What a field day for the heat
A thousand people in the street
Singing songs and carrying signs
Mostly saying, "hooray for our side"

Monday, October 31, 2011

Linkee-poo says by the time we got to Woodstock, we were 7 billion strong

Happy All Hallows Eve. The day we celebrate the cross quarter, just after the meat harvest, when the veil is thinnest by time and events. And like how the buzzards return to Hinkley every year, remembering the feasts of generations past, so to do the spirits remember the warmth of long dead fires. And it calls to them. Light a candle and put it in the window tonight. If you dare.

Tor.com is giving away books to celebrate All Hallows Read. Help spread the joy… well, the terror.

Sometimes the way toward redemption is a road of the greatest pain. It's a testament to the soul and the power of redemption that people regularly trod that path of thorns, often helped by those they vilified. (Pointed to by John)

Why biodiversity is important. Because it just may save ourselves. And you never know what will be important in the future. (Grokked from Jay Lake)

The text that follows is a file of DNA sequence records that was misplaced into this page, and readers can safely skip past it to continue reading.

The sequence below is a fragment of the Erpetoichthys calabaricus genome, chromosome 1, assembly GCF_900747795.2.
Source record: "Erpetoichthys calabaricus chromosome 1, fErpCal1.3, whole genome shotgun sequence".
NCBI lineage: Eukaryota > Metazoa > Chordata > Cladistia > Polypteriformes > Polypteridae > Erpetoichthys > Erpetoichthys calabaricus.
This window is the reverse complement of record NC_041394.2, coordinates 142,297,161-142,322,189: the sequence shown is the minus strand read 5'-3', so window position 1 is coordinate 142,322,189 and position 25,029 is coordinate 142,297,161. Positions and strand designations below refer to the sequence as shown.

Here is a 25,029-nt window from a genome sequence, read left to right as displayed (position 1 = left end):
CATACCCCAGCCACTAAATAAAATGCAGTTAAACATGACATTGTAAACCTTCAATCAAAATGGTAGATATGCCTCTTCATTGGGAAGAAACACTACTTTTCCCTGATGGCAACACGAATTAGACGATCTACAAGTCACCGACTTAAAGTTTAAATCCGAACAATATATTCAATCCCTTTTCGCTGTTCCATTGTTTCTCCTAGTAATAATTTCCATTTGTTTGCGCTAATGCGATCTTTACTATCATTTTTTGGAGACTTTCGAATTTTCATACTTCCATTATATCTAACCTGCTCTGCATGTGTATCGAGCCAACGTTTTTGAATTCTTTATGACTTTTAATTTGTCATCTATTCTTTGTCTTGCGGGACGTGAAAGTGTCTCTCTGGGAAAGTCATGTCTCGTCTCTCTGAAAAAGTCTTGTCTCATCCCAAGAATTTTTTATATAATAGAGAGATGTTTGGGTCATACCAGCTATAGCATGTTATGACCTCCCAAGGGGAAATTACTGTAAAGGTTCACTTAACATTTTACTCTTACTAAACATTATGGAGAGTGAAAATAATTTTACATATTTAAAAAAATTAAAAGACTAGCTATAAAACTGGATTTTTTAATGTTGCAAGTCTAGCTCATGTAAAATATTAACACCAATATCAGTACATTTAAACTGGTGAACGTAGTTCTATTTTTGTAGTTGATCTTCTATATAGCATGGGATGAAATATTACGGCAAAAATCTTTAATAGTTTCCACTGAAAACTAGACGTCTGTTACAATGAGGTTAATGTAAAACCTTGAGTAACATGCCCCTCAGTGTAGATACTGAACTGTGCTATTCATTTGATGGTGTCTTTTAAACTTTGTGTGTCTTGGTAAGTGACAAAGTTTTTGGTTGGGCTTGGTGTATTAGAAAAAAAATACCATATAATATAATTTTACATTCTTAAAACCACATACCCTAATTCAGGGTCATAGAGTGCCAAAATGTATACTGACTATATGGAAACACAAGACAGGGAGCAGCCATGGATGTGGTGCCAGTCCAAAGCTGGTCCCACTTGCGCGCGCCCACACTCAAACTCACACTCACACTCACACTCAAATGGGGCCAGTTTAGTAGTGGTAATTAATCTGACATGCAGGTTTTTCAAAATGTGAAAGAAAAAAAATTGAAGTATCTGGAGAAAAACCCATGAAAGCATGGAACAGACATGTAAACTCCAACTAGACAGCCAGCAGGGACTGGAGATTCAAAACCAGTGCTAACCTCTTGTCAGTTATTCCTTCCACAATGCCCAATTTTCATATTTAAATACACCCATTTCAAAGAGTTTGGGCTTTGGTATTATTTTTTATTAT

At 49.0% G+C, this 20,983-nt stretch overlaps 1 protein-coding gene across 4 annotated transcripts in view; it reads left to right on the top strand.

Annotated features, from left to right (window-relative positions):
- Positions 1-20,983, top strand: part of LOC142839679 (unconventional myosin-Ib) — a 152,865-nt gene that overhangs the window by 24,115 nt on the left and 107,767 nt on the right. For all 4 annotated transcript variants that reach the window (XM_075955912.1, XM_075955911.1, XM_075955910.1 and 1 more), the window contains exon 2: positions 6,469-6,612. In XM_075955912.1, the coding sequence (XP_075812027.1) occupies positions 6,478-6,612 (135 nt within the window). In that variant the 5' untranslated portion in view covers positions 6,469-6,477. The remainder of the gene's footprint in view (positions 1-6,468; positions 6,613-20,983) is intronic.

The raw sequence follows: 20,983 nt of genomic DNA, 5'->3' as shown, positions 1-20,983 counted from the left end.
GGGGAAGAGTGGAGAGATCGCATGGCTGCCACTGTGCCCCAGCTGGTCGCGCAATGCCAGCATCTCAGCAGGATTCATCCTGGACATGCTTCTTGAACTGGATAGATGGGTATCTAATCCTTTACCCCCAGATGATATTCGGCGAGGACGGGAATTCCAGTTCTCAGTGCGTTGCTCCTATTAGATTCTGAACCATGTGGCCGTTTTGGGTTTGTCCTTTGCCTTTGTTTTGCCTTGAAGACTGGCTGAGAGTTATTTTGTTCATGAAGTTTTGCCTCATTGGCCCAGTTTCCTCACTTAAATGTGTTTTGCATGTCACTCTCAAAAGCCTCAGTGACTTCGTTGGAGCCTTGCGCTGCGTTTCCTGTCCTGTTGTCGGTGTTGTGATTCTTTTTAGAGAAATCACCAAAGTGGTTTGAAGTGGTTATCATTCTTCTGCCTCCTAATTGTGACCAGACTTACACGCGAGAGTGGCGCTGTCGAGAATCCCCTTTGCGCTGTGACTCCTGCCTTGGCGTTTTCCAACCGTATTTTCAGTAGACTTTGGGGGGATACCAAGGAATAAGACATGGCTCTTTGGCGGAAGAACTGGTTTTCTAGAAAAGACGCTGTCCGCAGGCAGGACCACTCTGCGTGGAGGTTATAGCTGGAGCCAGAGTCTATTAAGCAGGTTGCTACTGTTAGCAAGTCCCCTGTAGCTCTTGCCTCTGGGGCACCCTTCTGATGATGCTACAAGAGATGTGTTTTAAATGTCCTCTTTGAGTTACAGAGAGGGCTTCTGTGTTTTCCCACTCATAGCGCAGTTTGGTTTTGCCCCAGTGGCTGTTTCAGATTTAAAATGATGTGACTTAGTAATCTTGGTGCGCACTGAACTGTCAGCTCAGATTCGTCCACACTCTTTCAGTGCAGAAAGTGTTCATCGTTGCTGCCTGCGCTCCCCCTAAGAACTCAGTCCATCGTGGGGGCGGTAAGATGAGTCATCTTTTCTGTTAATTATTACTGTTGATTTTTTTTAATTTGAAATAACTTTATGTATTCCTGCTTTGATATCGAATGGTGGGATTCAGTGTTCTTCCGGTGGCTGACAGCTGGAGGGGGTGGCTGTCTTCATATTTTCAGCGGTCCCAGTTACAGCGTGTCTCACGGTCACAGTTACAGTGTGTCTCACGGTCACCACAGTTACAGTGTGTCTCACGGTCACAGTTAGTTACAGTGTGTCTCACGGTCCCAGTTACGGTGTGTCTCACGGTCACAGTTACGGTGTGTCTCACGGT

Here' an article on (a new book that looks at) the role of luck and what that means to business success. While they somewhat say luck isn't all of it, that hard work plays a good part, if you read the article… yeah, luck has a lot to do with it. I think what they're saying is luck isn't the only thing, you have to be prepared to make an opportunity of luck (good or bad). Or, as the old saying goes, fortune favors the prepared. As a nit pick they give the case of Bill Gates asking a series of rhetorical questions, but what they don't ask is just how small of a pool were people who had all of those things come together (it's a statistical question). My answer is "relatively few." Final lessons, capitalize on your opportunities, and work hard to learn and overcome the setbacks. (Grokked from Jay Lake)

To those of you about to start NaNoWriMo, start your engines. "Prose should be a long intimacy between strangers with no direct appeal to what both may have known." - Henry Green

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